Inflammation, Tissue Repair, and Wound Healing

Inflammation, Tissue Repair, and Wound Healing

Select one of the case studies below for your assignment. In your discussion, be sure to integrate your knowledge of advanced pathophysiology across the lifespan with the clinical implications for the advanced practice nurse

Case Study Assignment Requirements:

Make sure all of the topics in the case study have been addressed.
Cite at least three references in your case study paper; this may include peer-reviewed journal articles, textbooks, or evidence-based practice websites to support the content.
All reference sources must be within 5 years.
Do not use sources such as Wikipedia or UpToDate as a reference.
Assignments must have at least four full pages of analytic content, double-spaced (the cover and reference pages do not count in the page count, but must be included with the assignment), and follow APA 7th edition format.

Case Study 4: Inflammation, Tissue Repair, and Wound Healing

Carlton, a 6-year-old boy, was playing on a sandy beach with his mother. He began to run along the shoreline when he stepped on the sharp edge of a shell, giving himself a deep cut on his foot. His mother washed his foot in the lake and put on his running shoe to take him home. One day later, Carlton’s foot looked worse. The gash was red and painful. The foot was warm to touch and appeared swollen. Carlton’s mom put some gauze over the wound and prepared to take him to the local community health clinic.

What is the physiologic mechanism causing the wound to become red, hot, swollen, and painful? How is this different from the inflammatory response that might occur in an internal organ?
What are the immunologic events that are happening at the local level during Carlton’s acute inflammatory response?
Nutrition plays an important factor in wound healing. What stages of wound healing would be affected by a deficiency in vitamins A and C?
Inflammation, Tissue Repair, and Wound Healing

Inflammation, Tissue Repair, and Wound Healing

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Inflammation, Tissue Repair, and Wound Healing
When body tissues are damaged due to exposure to either a pathogen or other stimuli such as chemicals or damages caused by pressure injuries, a coordinated response is evoked to facilitate the healing process to help in returning the cells or tissues to normal functioning. A defect in such a response or certain factors may hinder the healing process, causing delays in tissue repair and healing. This is a similar process in Carlton following the injury he received at the beach.
Physiologic Mechanism Causing the Wound to Become Red, Hot, Swollen, and Painful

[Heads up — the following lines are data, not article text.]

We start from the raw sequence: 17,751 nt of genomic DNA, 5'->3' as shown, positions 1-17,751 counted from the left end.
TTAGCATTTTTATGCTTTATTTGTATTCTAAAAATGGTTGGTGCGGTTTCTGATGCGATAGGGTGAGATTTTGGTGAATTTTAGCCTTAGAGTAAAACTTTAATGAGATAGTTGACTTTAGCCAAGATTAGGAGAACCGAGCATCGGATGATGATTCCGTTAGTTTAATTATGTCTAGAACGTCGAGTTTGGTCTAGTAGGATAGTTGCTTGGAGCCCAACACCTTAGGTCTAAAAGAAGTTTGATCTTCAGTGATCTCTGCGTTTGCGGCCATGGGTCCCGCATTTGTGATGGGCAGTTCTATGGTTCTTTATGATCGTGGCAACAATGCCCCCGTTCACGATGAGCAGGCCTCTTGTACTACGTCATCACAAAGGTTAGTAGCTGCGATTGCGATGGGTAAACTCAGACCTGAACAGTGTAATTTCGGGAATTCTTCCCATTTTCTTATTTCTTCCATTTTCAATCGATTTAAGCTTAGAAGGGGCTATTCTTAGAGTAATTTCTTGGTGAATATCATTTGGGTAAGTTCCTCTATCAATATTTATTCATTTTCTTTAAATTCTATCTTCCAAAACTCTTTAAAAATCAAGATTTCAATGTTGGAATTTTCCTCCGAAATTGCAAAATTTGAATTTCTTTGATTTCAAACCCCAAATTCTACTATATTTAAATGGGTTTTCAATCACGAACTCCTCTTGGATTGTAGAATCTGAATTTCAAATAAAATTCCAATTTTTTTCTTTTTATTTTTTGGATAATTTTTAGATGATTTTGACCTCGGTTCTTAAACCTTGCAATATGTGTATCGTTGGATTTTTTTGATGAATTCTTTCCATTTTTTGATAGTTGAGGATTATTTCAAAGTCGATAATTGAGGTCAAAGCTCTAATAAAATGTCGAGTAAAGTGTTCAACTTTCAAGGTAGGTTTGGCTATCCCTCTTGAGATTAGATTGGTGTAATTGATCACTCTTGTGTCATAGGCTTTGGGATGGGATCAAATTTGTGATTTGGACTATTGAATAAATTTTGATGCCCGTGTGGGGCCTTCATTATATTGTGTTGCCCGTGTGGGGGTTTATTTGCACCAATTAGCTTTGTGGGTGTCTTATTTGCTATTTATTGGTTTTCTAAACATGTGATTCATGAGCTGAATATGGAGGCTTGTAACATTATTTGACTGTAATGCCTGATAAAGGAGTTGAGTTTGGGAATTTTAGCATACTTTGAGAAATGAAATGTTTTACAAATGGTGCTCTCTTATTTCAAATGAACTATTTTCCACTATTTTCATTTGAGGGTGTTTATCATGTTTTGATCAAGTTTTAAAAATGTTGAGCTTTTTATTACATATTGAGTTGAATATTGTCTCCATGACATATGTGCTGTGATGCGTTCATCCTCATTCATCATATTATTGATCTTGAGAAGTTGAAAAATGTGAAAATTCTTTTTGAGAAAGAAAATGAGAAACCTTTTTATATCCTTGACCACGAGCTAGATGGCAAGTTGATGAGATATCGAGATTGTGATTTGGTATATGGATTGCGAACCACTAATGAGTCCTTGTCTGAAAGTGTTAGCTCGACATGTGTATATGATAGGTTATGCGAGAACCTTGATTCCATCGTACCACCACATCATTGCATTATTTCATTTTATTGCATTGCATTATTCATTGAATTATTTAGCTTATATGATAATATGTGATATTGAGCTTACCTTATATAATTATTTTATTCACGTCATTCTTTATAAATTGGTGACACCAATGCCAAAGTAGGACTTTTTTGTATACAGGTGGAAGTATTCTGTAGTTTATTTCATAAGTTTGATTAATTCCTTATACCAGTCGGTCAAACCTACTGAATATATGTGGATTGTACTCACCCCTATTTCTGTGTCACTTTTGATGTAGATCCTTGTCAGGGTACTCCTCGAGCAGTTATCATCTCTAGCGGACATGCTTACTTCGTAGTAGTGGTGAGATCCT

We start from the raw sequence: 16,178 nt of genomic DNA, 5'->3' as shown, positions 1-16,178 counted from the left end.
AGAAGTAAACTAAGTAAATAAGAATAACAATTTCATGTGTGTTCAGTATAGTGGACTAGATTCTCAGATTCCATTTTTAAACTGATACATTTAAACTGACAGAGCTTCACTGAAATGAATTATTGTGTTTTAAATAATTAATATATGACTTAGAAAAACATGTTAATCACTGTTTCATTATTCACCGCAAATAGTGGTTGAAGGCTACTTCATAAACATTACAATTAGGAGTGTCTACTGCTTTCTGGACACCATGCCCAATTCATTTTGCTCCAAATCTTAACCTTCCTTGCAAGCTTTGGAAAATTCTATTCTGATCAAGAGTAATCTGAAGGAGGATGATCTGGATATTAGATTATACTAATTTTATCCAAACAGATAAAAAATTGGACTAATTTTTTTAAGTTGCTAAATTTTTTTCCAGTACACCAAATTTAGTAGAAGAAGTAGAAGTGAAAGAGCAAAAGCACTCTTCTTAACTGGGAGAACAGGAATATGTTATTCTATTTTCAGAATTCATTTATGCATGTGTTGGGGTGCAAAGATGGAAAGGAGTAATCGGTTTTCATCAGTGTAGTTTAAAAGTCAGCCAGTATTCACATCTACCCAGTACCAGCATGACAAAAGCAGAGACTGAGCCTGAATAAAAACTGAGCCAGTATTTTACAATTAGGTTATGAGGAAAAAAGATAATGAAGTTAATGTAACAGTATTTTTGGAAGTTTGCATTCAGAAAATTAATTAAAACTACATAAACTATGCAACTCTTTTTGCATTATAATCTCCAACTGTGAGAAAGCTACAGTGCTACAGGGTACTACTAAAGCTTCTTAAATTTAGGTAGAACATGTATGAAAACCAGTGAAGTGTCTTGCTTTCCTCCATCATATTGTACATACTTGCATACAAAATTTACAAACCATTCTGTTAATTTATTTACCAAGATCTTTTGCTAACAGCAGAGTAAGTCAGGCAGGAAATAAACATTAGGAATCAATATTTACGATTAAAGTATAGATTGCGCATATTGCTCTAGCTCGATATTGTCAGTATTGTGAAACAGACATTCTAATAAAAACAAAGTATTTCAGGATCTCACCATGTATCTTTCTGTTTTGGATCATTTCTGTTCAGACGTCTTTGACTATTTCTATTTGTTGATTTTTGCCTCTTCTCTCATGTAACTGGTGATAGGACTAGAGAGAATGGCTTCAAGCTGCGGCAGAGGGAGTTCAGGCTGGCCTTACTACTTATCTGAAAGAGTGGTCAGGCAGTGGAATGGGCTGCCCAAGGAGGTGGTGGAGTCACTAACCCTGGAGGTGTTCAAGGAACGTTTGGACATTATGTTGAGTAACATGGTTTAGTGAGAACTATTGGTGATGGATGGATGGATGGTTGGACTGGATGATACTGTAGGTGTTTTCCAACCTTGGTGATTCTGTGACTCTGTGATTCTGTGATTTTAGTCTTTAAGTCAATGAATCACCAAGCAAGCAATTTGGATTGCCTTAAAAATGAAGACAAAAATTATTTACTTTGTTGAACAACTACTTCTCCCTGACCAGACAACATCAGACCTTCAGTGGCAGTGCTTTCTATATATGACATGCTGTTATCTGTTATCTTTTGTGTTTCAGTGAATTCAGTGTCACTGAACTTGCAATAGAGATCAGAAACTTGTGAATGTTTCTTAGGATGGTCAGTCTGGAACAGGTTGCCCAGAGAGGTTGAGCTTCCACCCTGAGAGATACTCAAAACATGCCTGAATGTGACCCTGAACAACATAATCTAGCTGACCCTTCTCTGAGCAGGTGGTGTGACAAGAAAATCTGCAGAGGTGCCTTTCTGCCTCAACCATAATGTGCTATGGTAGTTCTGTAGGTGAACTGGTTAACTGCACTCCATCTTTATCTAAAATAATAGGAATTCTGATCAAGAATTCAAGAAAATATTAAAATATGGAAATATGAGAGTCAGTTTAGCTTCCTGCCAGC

Acute inflammation, an immunological response, is characterized by; redness, swelling, heat, loss of function, and pain. The symptoms exhibited by Carlton are all the cardinal signs of acute inflammation, indicating that these symptoms, therefore, were too due to the injury. The acute inflammatory process is responsible for the symptoms exhibited by Carlton, as the body tries to repair and heal the damaged tissues which occurred following the injury (Singh et al., 2017). The physiologic mechanism involves those directed towards ensuring the repair of the damaged tissues and protecting the injured tissues from infection by microorganisms (Singh et al., 2017). Immediately after an injury occurs, the inflammation process initiates the repair.
As fluids and white blood cells move to the injured party, there is swelling (Singh et al., 2017).
This is characterized by the release of prostaglandins which cause local vasodilation that increases blood supply to the area of trauma. The increased blood flow causes redness and heat in the area of trauma. The distortion of tissues due to the injury hence stimulation of pain fibers in the nerve endings is responsible for the pain symptoms experienced. The release of various pain mediators such as serotonin, bradykinins, and prostaglandins are also responsible for the pain symptoms (Singh et al., 2017).
How is this Different from the Inflammatory Response That Might Occur in an Internal Organ?
Inflammation involving internal organs manifests differently; hence patients will perceive them differently and presents differently in terms of signs and symptoms. Carlton’s presentation was due to local inflammatory response, thus specific to the area of injury. In inflammatory responses involving internal organs, the inflammatory mediators are not localized to a specific region, resulting in systemic manifestations (Singh et al., 2017). Besides the activation of the acute-phase inflammatory response and elevated cells such as leukocytes, the individual affected may experience fever. The lymphatic system may also be involved in causing enlargement of the lymph nodes (Singh et al., 2017). Patients may also have sepsis and, in some severe cases, go into septic shock due to systemic inflammation. Lastly, pain experienced during inflammation of internal organs is due to stretch of organ receptors, inflammation of the organs, or even their enlargements.